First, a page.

Phil Spector, the legendary producer whose “Wall of Sound” technique helped define pop music of the 1960s, has died of causes related to COVID-19. He was 81.
The Rock and Roll Hall of Fame member was serving 19-years-to-life in California prison for the 2003 murder of actress Lana Clarkson and was at the California Health Care Facility when he reportedly contracted the coronavirus four weeks ago. He was then transferred to an area hospital where he appeared to have recovered enough in order to return to incarceration. Recently, however, he relapsed and his symptoms returned, prompting officials to return him to the hospital where he died on Saturday, TMZ reports.
The California Department of Corrections confirmed his passing as a result of natural causes at 6:35 p.m. on Saturday. A coroner will determine the exact cause of death.
Harvey Phillip Spector was born on December 26th, 1939 in The Bronx, NY where, at the age of eight, his father killed himself and his mother soon after relocated him and his sister, Shirley, to Los Angeles. It was here that he attended Fairfax High in 1954 and formed relationships with future songwriters Jerry Leiber and Mike Stoller, with whom he would work later in life.
Spector began his prolific music career as a musician and reached early success with the Teddy Bears, who scored a number one hit in 1958 with “To Know Him Is To Love Him”. The song, written by Spector, was inspired by the epitaph on his father’s tombstone. The Teddy Bears disbanded shortly thereafter, and after his band the Spectors Three failed to take off the following year, Spector began a songwriting career where he apprenticed with his old friends Leiber and Stoller from high school.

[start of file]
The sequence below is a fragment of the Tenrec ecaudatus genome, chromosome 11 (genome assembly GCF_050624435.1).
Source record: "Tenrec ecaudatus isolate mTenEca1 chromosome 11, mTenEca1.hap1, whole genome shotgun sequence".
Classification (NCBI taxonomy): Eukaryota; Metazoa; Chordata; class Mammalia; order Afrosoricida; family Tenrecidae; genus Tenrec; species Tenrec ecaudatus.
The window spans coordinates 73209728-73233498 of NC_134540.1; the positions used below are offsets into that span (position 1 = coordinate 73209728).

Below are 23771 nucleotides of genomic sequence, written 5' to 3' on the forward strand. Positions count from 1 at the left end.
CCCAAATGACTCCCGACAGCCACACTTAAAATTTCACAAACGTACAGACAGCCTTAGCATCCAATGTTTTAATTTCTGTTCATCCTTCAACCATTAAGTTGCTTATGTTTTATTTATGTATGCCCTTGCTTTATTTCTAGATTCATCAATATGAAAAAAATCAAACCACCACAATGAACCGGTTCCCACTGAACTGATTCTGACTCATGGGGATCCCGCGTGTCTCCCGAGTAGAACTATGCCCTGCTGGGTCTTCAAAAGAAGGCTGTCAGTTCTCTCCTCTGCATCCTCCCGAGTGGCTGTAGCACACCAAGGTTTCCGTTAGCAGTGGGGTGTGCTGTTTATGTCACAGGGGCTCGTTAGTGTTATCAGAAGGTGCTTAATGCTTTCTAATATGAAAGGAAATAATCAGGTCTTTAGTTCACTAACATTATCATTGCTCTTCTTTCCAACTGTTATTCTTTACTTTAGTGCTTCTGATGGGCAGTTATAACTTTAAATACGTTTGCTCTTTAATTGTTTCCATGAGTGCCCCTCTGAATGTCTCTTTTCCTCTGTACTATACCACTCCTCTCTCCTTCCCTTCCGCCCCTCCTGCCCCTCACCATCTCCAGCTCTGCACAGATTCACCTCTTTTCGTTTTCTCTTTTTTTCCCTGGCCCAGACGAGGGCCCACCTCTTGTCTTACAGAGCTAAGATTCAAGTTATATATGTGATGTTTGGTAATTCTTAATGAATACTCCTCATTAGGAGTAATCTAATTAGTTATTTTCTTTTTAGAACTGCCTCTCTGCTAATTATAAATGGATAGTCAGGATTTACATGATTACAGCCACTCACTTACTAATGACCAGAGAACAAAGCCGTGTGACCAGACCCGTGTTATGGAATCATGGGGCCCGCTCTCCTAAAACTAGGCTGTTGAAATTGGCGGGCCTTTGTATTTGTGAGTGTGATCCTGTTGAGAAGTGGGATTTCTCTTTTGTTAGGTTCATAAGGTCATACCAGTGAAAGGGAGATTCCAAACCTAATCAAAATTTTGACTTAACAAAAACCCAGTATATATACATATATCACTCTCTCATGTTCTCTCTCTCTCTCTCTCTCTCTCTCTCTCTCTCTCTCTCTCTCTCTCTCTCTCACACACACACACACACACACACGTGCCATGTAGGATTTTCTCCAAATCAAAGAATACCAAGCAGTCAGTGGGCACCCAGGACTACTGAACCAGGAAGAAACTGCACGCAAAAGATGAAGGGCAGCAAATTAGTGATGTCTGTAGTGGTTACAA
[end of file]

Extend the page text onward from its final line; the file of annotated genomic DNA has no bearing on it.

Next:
He began his producing career in the 1960s working with acts like the Top Notes, Ray Peterson, Curtis Lee, the Paris Sisters, and many more. It was with The Crystals‘ recording of “He’s A Rebel”, however, that Spector started to receive recognition for his production abilities. Followed by work with The Ronnettes, Ike & Tina Turner, and more, Spector perfected the “Wall of Sound” technique that cemented him as a defining member of the music who didn’t actually play any of the music himself. His techniques would go on to be mimicked most notably by Brian Wilson on notable Beach Boys records including Pet Sounds and the ill-fated Smile sessions.
By the end of the 60s, however, Spector had largely disappeared from the music world as the makeup of popular music had shifted. His last major credits came in 1969 with John Lennon‘s “Instant Karma!”, which ultimately led to the decision by The Beatles for Harrison to assemble the tattered remains of their final sessions into the band’s last album, Let It Be, which proved to be a smashing success. This lead to Spector’s involvement in George Harrison‘s 1970 solo record All Things Must Pass as well as Lennon’s Plastic Ono Band and his much less successful 1972 record Some Time in New York City.
After a near-fatal car crash in 1974, Spector became increasingly reclusive throughout the decade. He resurfaced occasionally and worked with Leonard Cohen on 1977’s Death of a Ladies’ Man as well as Ramones‘ 1979 album End of the Century, the latter of which was met with harsh criticism by punk fans. The period between the 1980s and 2003 saw prolonged inactivity from Spector as he faded from memory as the climate of music retired him to a relic of a bygone era. He was inducted into the Rock and Roll Hall of Fame in 1989.
In 2003, actress Lana Clarkson was killed at Spector’s mansion in Alhambra, CA. Spector maintained that the 40-year-old Barbarian Queen star’s death was an “accidental suicide” caused when she “kissed the gun,” though a panicked Spector can be heard on a 911 tape saying “I think I killed someone.” After his first trial ended in a mistrial in 2007, he was later convicted in 2009 and sentenced to 19-years-to-life. He was due to be eligible for parole in 2024.